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Valve: Emotion-Sensing Games Are The Future; Biometry Tested With L4D2

Jonathan Lester
Biometrics, Biometry, Director, Future, Left 4 Dead 2, Valve

Valve: Emotion-Sensing Games Are The Future; Biometry Tested With L4D2

Forget motion control. Biometry, the measurement of human emotion by observing physical responses such as pupil dilation and sweat, is the future of gaming hardware- and Valve's Gabe Newell has reaffirmed their commitment to developing biometric software along with games that change depending on how the player is feeling. Scary stuff.

In a recent Steamcast (that's well worth listening to on the bus home), Valve boss Gabe Newell explains that simple biometric devices can be used to build a suite of emotional data about players that can be introduced into gameplay experiences.

When you look at the kinds of experiences we try to create for people, having access to [the] internal state of the player allows us to build much more interesting and compelling experiences.

So we don't really think that that's in doubt; the question is really about when and in what forms that takes. Even very simple noisy proxies for player-state, like skin galvanic response or heart-rate, turn out to be super-useful and they're very much at the beginning of the kinds of data that you can gather.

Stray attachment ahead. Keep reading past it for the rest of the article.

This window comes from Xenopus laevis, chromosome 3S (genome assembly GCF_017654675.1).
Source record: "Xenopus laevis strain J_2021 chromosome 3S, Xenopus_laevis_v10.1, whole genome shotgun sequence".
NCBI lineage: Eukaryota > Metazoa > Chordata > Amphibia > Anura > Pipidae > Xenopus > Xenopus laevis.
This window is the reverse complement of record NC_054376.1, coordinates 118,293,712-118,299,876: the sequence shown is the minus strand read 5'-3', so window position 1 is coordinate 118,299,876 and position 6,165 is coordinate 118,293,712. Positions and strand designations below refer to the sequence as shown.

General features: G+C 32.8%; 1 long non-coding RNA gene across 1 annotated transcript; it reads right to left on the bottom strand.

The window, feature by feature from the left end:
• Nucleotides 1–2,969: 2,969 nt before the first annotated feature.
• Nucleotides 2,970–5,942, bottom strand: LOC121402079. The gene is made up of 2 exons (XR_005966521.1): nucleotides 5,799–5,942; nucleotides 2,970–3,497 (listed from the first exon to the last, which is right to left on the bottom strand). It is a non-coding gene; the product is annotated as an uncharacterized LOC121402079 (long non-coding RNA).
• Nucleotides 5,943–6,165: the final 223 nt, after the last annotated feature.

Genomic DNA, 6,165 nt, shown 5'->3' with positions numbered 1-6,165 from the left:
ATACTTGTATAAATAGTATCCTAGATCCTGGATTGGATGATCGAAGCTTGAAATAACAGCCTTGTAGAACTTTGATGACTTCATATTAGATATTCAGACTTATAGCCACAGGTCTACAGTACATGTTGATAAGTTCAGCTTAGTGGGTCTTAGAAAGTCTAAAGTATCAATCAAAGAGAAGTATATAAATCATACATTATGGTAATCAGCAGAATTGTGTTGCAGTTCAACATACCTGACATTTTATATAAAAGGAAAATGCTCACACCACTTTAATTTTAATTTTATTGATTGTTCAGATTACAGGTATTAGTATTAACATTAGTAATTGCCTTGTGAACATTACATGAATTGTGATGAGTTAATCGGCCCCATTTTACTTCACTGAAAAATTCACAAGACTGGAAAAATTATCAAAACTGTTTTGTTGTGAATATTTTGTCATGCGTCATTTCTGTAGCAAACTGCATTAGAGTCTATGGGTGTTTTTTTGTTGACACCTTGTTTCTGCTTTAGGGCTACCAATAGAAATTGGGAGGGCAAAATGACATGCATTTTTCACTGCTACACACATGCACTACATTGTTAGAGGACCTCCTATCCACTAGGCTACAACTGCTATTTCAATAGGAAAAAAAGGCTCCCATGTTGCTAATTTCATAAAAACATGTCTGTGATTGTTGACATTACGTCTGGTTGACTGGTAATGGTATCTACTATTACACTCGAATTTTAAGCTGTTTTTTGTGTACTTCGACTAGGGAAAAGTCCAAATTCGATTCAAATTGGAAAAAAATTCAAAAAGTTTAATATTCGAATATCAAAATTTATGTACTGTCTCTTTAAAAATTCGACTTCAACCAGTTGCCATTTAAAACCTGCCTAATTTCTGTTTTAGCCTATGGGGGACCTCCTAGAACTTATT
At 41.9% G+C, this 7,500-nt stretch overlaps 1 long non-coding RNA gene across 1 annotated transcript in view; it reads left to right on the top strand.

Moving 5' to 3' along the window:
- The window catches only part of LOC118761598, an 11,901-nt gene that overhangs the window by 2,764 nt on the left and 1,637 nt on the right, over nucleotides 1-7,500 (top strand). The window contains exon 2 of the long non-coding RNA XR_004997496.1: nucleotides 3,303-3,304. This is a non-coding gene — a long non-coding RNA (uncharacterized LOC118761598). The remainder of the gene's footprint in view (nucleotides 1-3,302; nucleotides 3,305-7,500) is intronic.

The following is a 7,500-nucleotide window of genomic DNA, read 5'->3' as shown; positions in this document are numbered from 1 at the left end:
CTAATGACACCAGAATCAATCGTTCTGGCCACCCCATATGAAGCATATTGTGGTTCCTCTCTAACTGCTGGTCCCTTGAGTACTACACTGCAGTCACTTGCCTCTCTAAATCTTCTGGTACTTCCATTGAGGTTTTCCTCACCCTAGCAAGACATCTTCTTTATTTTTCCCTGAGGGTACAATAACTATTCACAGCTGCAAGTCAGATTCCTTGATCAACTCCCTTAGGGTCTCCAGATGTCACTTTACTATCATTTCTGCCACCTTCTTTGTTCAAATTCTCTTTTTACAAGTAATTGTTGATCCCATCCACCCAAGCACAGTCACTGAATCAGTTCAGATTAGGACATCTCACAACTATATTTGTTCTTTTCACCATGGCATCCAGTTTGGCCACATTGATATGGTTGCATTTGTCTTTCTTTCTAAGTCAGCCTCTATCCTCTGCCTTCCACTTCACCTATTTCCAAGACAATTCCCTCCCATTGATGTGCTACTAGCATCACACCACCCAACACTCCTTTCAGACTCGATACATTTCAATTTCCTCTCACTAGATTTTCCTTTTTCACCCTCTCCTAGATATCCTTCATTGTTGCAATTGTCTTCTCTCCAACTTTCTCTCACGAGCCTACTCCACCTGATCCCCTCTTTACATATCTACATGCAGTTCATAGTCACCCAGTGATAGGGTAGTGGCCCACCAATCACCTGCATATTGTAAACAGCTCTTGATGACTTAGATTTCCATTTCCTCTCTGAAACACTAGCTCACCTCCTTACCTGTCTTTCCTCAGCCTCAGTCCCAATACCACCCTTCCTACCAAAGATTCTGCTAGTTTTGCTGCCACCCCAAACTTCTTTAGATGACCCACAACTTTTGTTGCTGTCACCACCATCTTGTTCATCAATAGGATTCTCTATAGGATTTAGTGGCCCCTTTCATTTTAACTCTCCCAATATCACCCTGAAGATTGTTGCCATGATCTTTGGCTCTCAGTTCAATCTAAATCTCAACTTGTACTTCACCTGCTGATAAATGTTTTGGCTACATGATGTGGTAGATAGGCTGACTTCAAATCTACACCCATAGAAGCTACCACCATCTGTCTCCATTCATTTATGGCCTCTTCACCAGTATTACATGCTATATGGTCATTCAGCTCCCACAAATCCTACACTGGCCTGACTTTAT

Valve have tested this technology with Left 4 Dead 2 multiplayer matches, making each player's emotional state visible to both team-mates and opponents. Apparently this introduced a whole new tactical dimension as infected players would home in on stressed or frightened survivors- and avoid the angry (or stone-cold) combatants. Just imagine, as a hunter, stalking a player that you know to be frightened and paranoid. It's an entirely unprecedented level of immersion.

The ramifications are absolutely astounding- especially since Valve already own a piece of software that's perfectly suited for use with Biometric tech. Left 4 Dead's AI director intellligently dictates the action, zombie placement and in order to provide an experience that changes depending on stress levels. But using biometrics, the director could actually know how scared or stressed you are and react accordingly. This is a thing that we want.

For now, Valve's biometric games are still very much in the brainstorming stages- but there's no doubt that they'll deliver down the line. We'll keep you posted. [Steamcast]

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